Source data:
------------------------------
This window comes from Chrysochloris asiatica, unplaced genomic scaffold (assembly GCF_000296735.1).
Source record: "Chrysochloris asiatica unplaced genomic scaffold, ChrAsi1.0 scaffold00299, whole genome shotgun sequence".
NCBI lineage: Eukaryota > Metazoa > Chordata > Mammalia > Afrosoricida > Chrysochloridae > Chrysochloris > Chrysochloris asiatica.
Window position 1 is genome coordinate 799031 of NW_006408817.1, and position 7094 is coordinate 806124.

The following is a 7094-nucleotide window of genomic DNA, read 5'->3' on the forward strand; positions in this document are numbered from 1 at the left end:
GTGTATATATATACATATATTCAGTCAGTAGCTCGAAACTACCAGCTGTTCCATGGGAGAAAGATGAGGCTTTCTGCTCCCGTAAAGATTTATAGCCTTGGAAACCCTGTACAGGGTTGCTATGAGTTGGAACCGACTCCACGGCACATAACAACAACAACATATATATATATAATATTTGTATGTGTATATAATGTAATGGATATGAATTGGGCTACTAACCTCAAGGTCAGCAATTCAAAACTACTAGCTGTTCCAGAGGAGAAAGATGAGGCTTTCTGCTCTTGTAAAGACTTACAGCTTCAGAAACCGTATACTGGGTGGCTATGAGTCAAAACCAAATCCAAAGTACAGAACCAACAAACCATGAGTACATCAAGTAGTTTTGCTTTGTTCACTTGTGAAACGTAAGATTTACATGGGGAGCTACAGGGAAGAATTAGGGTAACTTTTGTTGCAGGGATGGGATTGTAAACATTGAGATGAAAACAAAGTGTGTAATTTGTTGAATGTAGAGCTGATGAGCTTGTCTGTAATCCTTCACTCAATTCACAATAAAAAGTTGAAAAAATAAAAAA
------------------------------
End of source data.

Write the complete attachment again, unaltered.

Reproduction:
This window comes from Chrysochloris asiatica, unplaced genomic scaffold (assembly GCF_000296735.1).
Source record: "Chrysochloris asiatica unplaced genomic scaffold, ChrAsi1.0 scaffold00299, whole genome shotgun sequence".
NCBI lineage: Eukaryota > Metazoa > Chordata > Mammalia > Afrosoricida > Chrysochloridae > Chrysochloris > Chrysochloris asiatica.
Window position 1 is genome coordinate 799031 of NW_006408817.1, and position 7094 is coordinate 806124.

The following is a 7094-nucleotide window of genomic DNA, read 5'->3' on the forward strand; positions in this document are numbered from 1 at the left end:
GTGTATATATATACATATATTCAGTCAGTAGCTCGAAACTACCAGCTGTTCCATGGGAGAAAGATGAGGCTTTCTGCTCCCGTAAAGATTTATAGCCTTGGAAACCCTGTACAGGGTTGCTATGAGTTGGAACCGACTCCACGGCACATAACAACAACAACATATATATATATAATATTTGTATGTGTATATAATGTAATGGATATGAATTGGGCTACTAACCTCAAGGTCAGCAATTCAAAACTACTAGCTGTTCCAGAGGAGAAAGATGAGGCTTTCTGCTCTTGTAAAGACTTACAGCTTCAGAAACCGTATACTGGGTGGCTATGAGTCAAAACCAAATCCAAAGTACAGAACCAACAAACCATGAGTACATCAAGTAGTTTTGCTTTGTTCACTTGTGAAACGTAAGATTTACATGGGGAGCTACAGGGAAGAATTAGGGTAACTTTTGTTGCAGGGATGGGATTGTAAACATTGAGATGAAAACAAAGTGTGTAATTTGTTGAATGTAGAGCTGATGAGCTTGTCTGTAATCCTTCACTCAATTCACAATAAAAAGTTGAAAAAATAAAAAA